Most read reports
- EU increases its humanitarian assistance – record budget adopted for 2019
- Aperçu du Financement Humanitaire en 2018 - Appels coordonnés par les Nations Unies
- Bachelet appeals for record funds to support UN human rights work in “an era of great turbulence.”
- Latinoamérica y el Caribe - Panorama Mensual de Situación - al 4 de enero de 2019
- Latin America & the Caribbean - Monthly Humanitarian Snapshot - As of 4 January 2019
Nature-based solutions provide an opportunity to better integrate the agendas of climate action, disaster risk reduction and biodiversity conservation into a coherent and holistic approach.
Ecosystems can provide benefits for flood risk reduction. Nature-based solutions should be part of broader disaster and climate risk management strategies, complementing other measures such as land use planning and built infrastructure.
Energy is essential to humanitarian action. Most refugee and internal displacement camps are in remote locations, so humanitarian agencies consume large amounts of fuel on the long-distance transport of staff, equipment, and goods such as food and water. Operations tend to rely on on-site electricity generation to power reception centres, clinics, schools, food storage, water pumping and street lighting. Peacekeeping operations face a similar situation.
New communication technologies, free software and hardware to improve Early Warning Systems for floods and landslides, using a participatory approach in coordination with the authorities. That is to say, under an intermediate or appropriate technology approach.
This document shows the pilot experience carried out by Practical Action in partnership with the population, the municipality of Lurigancho-Chosica (Lima-Peru), the Korean International Cooperation Agency – KOICA and the National Civil Defence Institute
Through an analysis of EWS policies at the national, district and local levels in the UK, Peru, and Nepal, the report identifies common and distinct challenges to meeting the needs of the most vulnerable in “technology-rich” and “technology-poor” countries. The analysis offers an assessment of different approaches to understanding disaster risk and the extent to which these approaches inform, and rely upon, different approaches to forecasting and risk communication.
In 2011 Practical Action published From Vulnerability to Resilience: A Framework for Analysis and Action to Build Community Resilience. This was one of the rst attempts by a development NGO to operationalize resilience and it provided project workers with a framework to apply the resilience concept to their projects. This policy brief updates our thinking on resilience. Using the experiences gained from the Zurich Global Flood Resilience Programme and our interac- tions with alliance partners, we have updated the Vulnerability to Resilience framework.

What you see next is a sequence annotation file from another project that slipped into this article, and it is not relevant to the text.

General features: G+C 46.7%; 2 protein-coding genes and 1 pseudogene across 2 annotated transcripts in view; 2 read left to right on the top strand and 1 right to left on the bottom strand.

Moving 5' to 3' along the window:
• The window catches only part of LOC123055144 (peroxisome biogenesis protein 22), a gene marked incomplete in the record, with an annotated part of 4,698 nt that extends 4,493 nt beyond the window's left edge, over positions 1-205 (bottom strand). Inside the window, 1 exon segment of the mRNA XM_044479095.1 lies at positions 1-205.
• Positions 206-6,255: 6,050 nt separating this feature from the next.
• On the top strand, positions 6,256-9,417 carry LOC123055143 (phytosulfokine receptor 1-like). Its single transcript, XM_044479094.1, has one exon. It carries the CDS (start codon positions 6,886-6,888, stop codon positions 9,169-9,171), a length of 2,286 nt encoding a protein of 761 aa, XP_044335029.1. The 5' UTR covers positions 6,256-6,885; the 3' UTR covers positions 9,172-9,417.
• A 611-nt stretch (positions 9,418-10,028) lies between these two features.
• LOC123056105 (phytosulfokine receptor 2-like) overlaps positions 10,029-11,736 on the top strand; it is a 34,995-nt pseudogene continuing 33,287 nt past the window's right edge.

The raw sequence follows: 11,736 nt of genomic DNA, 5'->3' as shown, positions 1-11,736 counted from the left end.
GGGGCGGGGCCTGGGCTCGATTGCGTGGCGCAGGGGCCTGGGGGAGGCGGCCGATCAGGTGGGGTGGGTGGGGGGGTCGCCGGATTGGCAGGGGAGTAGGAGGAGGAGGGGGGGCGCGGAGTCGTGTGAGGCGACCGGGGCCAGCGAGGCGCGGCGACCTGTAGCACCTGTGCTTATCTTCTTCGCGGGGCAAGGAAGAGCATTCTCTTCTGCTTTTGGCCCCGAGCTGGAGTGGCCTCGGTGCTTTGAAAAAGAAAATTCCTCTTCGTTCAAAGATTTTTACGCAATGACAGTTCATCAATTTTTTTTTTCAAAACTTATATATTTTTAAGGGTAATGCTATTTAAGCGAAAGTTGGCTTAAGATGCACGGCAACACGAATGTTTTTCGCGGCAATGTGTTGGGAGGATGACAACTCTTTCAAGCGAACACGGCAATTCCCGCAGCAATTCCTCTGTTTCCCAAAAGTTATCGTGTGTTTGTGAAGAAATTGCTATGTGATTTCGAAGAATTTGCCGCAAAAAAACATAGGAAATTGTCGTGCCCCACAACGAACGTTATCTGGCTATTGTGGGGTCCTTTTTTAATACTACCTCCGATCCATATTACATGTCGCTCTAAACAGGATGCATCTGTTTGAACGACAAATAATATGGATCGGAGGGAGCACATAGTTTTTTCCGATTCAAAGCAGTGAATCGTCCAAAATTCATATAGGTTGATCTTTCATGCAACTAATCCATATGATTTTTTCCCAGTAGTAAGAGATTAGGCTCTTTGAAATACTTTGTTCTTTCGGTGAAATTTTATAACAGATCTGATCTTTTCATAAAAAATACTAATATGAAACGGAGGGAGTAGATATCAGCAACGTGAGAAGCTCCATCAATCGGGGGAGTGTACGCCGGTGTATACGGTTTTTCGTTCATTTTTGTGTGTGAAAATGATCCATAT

POVERTY CANNOT BE TACKLED WITHOUT FIGHTING CLIMATE CHANGE: NEW REPORT
As world leaders meet in New York later this month at a summit convened by UN Secretary-General Ban Ki-moon to discuss the global fight against climate change, a new report highlights the crucial role a new set of Sustainable Development Goals must play in meeting the challenge.
It says the goals, to be agreed next year, offer a vital opportunity for the international community to tackle the way that climate change is driving people into poverty.
Why choose this method?
Evaluating the effectiveness of post-disaster interventions is an important but challenging task. Practitioners and donors alike have a shared interest in being able to assess the outcomes and impact of projects and donated funds for recovery, rehabilitation, and reconstruction. However, there has been wide acknowledgement of the difficulties in assessing the benefits of interventions, and there is a need for guidance to assist agencies in undertaking evaluations that are robust but affordable.
This literature review is the first output of a one-year DFID-funded research programme on state-building, peace-building and service delivery in fragile and conflict-affected states (FCAS).
The question of 'what changes do we need to empower women smallholders and achieve food security?' has been asked repeatedly. But transformational changes in both public policy and practice have been few and far between, although increasing access to resources and opportunities for women farmers could substantially reduce the number of hungry people in the world.
New NGO inter-agency group learning review highlights successes and challenges of Disaster Risk Reduction initiatives
Produced by African Smallholder Farmers
Group with the assistance of Practical Action and other NGOs, 'Africa's
Smallholder Farmers: Approaches that work for viable livelihoods' emphasises
the need to support and prioritise smallholder farmers in Africa, and to
provide the right kind of support that enables them to strengthen agriculture
and livelihoods over the long term (instead of focus on short-term productivity
gains). It contains nine case studies of successful approaches, including
three from Practical Action's African offices.
The Indian Ocean tsunami was a disaster
on an unprecedented scale and elicited local and international responses
which went well beyond the experience of previous disasters. The widespread
efforts which ensued provided a test-bed for some of the prevalent ideas,
beliefs and practices of the early years of this century concerning the
management of natural disasters and their relation to development.
This report is based on a series of 15 international case studies conducted between September and November 2008 under a joint initiative of FAO and the PISCES Energy Research Programme Consortium funded by DFID. The case studies focussed on developing an improved understanding of the linkages between Livelihoods and Small-Scale Bioenergy Initiatives. The study was developed in consultation with the PISCES Consortium Advisory Group (CAG).